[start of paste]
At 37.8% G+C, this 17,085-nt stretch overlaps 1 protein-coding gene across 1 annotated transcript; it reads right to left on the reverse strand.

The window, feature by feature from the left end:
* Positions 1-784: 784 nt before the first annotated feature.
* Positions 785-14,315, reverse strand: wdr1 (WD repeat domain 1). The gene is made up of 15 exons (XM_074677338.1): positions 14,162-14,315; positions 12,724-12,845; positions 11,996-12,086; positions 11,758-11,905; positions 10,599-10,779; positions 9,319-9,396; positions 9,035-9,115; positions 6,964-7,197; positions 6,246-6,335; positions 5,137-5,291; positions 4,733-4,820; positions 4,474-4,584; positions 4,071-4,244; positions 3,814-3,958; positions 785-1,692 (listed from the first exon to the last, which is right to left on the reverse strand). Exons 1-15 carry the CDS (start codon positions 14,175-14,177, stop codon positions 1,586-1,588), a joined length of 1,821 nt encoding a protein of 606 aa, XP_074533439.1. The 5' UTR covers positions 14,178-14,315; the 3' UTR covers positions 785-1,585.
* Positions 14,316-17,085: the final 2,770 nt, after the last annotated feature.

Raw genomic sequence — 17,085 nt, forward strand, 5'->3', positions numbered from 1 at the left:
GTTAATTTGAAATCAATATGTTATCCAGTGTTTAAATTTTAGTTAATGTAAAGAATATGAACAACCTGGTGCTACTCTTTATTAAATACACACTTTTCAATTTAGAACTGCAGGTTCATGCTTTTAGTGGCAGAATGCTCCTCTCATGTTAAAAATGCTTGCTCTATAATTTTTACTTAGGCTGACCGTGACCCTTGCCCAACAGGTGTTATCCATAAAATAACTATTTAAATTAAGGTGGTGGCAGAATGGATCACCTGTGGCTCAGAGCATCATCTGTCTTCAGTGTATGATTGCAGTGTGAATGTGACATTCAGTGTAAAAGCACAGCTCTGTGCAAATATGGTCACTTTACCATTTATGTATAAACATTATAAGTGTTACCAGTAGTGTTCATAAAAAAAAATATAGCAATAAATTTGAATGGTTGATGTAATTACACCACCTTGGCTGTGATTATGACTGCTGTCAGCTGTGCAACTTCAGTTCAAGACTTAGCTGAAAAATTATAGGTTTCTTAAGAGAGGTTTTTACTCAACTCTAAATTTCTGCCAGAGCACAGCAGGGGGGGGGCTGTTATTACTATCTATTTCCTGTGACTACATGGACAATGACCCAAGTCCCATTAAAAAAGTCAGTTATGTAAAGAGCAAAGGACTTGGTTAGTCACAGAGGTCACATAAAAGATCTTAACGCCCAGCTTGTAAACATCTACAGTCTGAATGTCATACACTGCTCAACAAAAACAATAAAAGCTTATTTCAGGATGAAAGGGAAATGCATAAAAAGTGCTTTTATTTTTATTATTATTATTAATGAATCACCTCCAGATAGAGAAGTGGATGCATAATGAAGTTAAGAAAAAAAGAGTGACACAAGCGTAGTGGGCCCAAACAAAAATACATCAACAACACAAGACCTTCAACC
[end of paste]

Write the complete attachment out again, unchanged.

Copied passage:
At 37.8% G+C, this 17,085-nt stretch overlaps 1 protein-coding gene across 1 annotated transcript; it reads right to left on the reverse strand.

The window, feature by feature from the left end:
* Positions 1-784: 784 nt before the first annotated feature.
* Positions 785-14,315, reverse strand: wdr1 (WD repeat domain 1). The gene is made up of 15 exons (XM_074677338.1): positions 14,162-14,315; positions 12,724-12,845; positions 11,996-12,086; positions 11,758-11,905; positions 10,599-10,779; positions 9,319-9,396; positions 9,035-9,115; positions 6,964-7,197; positions 6,246-6,335; positions 5,137-5,291; positions 4,733-4,820; positions 4,474-4,584; positions 4,071-4,244; positions 3,814-3,958; positions 785-1,692 (listed from the first exon to the last, which is right to left on the reverse strand). Exons 1-15 carry the CDS (start codon positions 14,175-14,177, stop codon positions 1,586-1,588), a joined length of 1,821 nt encoding a protein of 606 aa, XP_074533439.1. The 5' UTR covers positions 14,178-14,315; the 3' UTR covers positions 785-1,585.
* Positions 14,316-17,085: the final 2,770 nt, after the last annotated feature.

Raw genomic sequence — 17,085 nt, forward strand, 5'->3', positions numbered from 1 at the left:
GTTAATTTGAAATCAATATGTTATCCAGTGTTTAAATTTTAGTTAATGTAAAGAATATGAACAACCTGGTGCTACTCTTTATTAAATACACACTTTTCAATTTAGAACTGCAGGTTCATGCTTTTAGTGGCAGAATGCTCCTCTCATGTTAAAAATGCTTGCTCTATAATTTTTACTTAGGCTGACCGTGACCCTTGCCCAACAGGTGTTATCCATAAAATAACTATTTAAATTAAGGTGGTGGCAGAATGGATCACCTGTGGCTCAGAGCATCATCTGTCTTCAGTGTATGATTGCAGTGTGAATGTGACATTCAGTGTAAAAGCACAGCTCTGTGCAAATATGGTCACTTTACCATTTATGTATAAACATTATAAGTGTTACCAGTAGTGTTCATAAAAAAAAATATAGCAATAAATTTGAATGGTTGATGTAATTACACCACCTTGGCTGTGATTATGACTGCTGTCAGCTGTGCAACTTCAGTTCAAGACTTAGCTGAAAAATTATAGGTTTCTTAAGAGAGGTTTTTACTCAACTCTAAATTTCTGCCAGAGCACAGCAGGGGGGGGGCTGTTATTACTATCTATTTCCTGTGACTACATGGACAATGACCCAAGTCCCATTAAAAAAGTCAGTTATGTAAAGAGCAAAGGACTTGGTTAGTCACAGAGGTCACATAAAAGATCTTAACGCCCAGCTTGTAAACATCTACAGTCTGAATGTCATACACTGCTCAACAAAAACAATAAAAGCTTATTTCAGGATGAAAGGGAAATGCATAAAAAGTGCTTTTATTTTTATTATTATTATTAATGAATCACCTCCAGATAGAGAAGTGGATGCATAATGAAGTTAAGAAAAAAAGAGTGACACAAGCGTAGTGGGCCCAAACAAAAATACATCAACAACACAAGACCTTCAACC